U.S. Housing starts 5% of China’s

By Rick Sohn
Umpqua Coquille LLC

China’s 10-12 million housing starts per year, is one of the few bright spots on the horizon, compared to USA’s 523,000 this month. And mortgage rates remain attractive. See below for details and a six-year span of prices and analysis of lumber, logs, housing, and mortgage stats.

More information and interpretation.

More information and interpretation.

China’s demand for logs pushed the price up as much as $100 above expected domestic log prices, according to one source, really putting the price squeeze on local mills trying to acquire logs. The drop in stud prices was greater than the drop in log price in the last few months, continuing the squeeze. Fortunately this is abating, as others supply logs to China and log prices fall as we enter this slow-to-come summer.

China’s appetite for logs and wood products was highlighted by Allyn Ford in his annual Chamber of Commerce “State of the Timber Industry” presentation. It is driven by 10-12 million housing starts in China per year, according to Paul Boardman in “China’s Building Boom.” (http://www.forestprod.org/internationaltrade06boardman.pdf ) He further adds that by 2015, half the world’s new building construction will take place in China. One third of all Chinese will move into a new home in the next decade. Very sobering statistic –USA housing starts are currently only 5% of the level in China!!!!

Domestic mills, especially some of those close to Pacific ports, have ramped up worldwide export shipments. US softwood lumber exports in the first quarter, have doubled in the last year, to 233 Million Board Feet, according to Random Lengths. Further, worldwide Canadian exports reached 1.13 billion board feet in the first quarter, up 50% from a year ago. As a portion of this, US exports to China in the first quarter, are up 5-fold from last year, and Canada’s China export has doubled in the same period.

Outside of Swanson Group, most local operators produce almost exclusively for the domestic market. But the shipments overseas by others ease the competition for local mills selling into the domestic market, in this time of lackluster US demand. The increased worldwide capacity for lumber products is very helpful locally.

Housing starts and building permits remain way too close to their 2009 lows. Unsold inventory has shown unremarkable progress, with the “shadow inventory” (homes not on the market due to the price) remaining a concern. The only bright spot is continued low mortgage rates.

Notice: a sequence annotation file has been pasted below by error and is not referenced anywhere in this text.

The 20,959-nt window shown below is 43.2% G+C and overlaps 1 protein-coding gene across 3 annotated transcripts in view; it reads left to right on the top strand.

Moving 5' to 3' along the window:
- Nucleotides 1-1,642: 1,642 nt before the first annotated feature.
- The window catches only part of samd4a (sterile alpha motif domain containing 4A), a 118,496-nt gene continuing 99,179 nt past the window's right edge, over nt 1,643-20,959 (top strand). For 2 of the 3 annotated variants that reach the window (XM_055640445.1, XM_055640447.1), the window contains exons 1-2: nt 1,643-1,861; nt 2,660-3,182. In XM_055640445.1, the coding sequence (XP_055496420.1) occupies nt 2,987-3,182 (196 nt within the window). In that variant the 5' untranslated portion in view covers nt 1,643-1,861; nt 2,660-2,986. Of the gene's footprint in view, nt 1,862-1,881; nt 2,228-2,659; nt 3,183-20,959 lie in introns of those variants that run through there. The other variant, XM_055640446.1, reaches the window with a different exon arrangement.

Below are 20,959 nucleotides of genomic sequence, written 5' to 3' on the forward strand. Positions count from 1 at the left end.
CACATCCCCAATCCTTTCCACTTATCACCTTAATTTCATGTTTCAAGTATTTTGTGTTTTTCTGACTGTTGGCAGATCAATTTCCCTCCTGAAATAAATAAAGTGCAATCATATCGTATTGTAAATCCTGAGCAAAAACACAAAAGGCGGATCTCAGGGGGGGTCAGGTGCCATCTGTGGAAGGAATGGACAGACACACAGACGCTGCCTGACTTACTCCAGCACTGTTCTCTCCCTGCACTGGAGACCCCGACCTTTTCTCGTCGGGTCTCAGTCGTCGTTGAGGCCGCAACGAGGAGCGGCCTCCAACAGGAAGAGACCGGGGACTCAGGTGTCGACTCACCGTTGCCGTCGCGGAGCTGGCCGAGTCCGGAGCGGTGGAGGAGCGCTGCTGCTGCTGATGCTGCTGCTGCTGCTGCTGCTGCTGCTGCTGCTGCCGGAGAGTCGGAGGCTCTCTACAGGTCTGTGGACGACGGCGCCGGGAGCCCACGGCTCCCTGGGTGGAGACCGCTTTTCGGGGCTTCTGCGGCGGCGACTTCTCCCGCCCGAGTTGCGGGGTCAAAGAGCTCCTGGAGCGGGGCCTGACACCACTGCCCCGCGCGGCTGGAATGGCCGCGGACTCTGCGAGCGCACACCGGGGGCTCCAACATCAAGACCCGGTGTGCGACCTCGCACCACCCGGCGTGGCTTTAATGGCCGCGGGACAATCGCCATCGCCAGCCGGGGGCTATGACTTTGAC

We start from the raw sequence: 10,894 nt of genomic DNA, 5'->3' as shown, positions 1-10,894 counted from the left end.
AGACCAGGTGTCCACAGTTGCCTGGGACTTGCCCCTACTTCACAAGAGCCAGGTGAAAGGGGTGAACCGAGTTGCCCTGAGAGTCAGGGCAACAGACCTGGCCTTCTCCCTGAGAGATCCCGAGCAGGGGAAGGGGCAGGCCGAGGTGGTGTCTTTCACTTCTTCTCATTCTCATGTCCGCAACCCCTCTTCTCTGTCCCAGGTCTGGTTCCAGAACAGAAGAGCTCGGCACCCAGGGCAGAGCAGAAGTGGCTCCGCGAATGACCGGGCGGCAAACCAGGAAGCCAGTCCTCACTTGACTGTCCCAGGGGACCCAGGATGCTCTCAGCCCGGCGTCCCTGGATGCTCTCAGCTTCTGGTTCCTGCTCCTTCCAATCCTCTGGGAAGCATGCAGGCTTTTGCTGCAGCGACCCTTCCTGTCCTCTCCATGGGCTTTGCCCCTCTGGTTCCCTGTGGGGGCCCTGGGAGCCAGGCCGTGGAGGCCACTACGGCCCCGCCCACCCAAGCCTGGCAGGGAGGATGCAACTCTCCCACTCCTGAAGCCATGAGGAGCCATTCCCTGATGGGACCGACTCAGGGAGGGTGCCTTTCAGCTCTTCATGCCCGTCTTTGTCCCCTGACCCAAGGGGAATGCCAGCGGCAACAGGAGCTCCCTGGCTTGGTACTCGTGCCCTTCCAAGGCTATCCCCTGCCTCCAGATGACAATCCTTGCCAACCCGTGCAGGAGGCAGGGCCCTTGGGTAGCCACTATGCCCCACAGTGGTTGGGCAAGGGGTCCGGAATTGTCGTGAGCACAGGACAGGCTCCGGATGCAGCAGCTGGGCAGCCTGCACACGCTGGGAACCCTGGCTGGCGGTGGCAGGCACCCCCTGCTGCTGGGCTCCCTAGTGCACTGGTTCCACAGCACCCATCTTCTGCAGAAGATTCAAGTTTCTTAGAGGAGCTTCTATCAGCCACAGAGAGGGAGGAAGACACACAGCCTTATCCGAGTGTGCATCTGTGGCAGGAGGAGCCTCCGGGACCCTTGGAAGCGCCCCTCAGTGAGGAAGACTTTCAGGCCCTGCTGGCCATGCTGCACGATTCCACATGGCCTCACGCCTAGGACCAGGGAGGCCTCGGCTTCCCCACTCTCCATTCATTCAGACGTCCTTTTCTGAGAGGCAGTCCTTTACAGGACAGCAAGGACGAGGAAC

Data reports used with permission of:
1) Random Lengths. 2”x4”x8’ precision end trimmed hem-fir studs from southern Oregon mills. Price reported is Dollars per Thousand Board Feet for the most recent week. One “board foot” of product measures 12 inches by 12 inches by one inch thick.
2) RISI, Log Lines. Douglas-fir #2 Sawmill Log Average Region 5 price. Current report is for the prior month. Dollars per Thousand Board Feet of logs are reported using standardized log measurements from the “Scribner log table.”
3)  Dept. of Commerce, US Census Bureau. New Residential Housing Starts and New Residential Construction Permits, seasonally adjusted, annual rate. Current report is for the prior month. Recent reports are often revised in bold. Also, major revision made each May, reaching 21/2 yrs back.
4) Regional Multiple Listing Service RMLSTM data, courtesy of Janet Johnston, Prudential Real Estate Professionals Broker, Roseburg, OR. Inventory of Unsold Homes (Ratio of Active Listings to Closed Sales) in Portland Oregon, for most recent month available.
5) Freddie Mac. Primary Mortgage Market Survey. 30-year Fixed Rate Mortgages Since 1971, national averages. Updated weekly, current report is for the prior full month.
Issue #4-5. © Copyright Rick Sohn, Umpqua Coquille LLC. For permission to reprint for nominal fee, Email [email protected]

Disclaimer: Articles featured on Oregon Report are the creation, responsibility and opinion of the authoring individual or organization which is featured at the top of every article.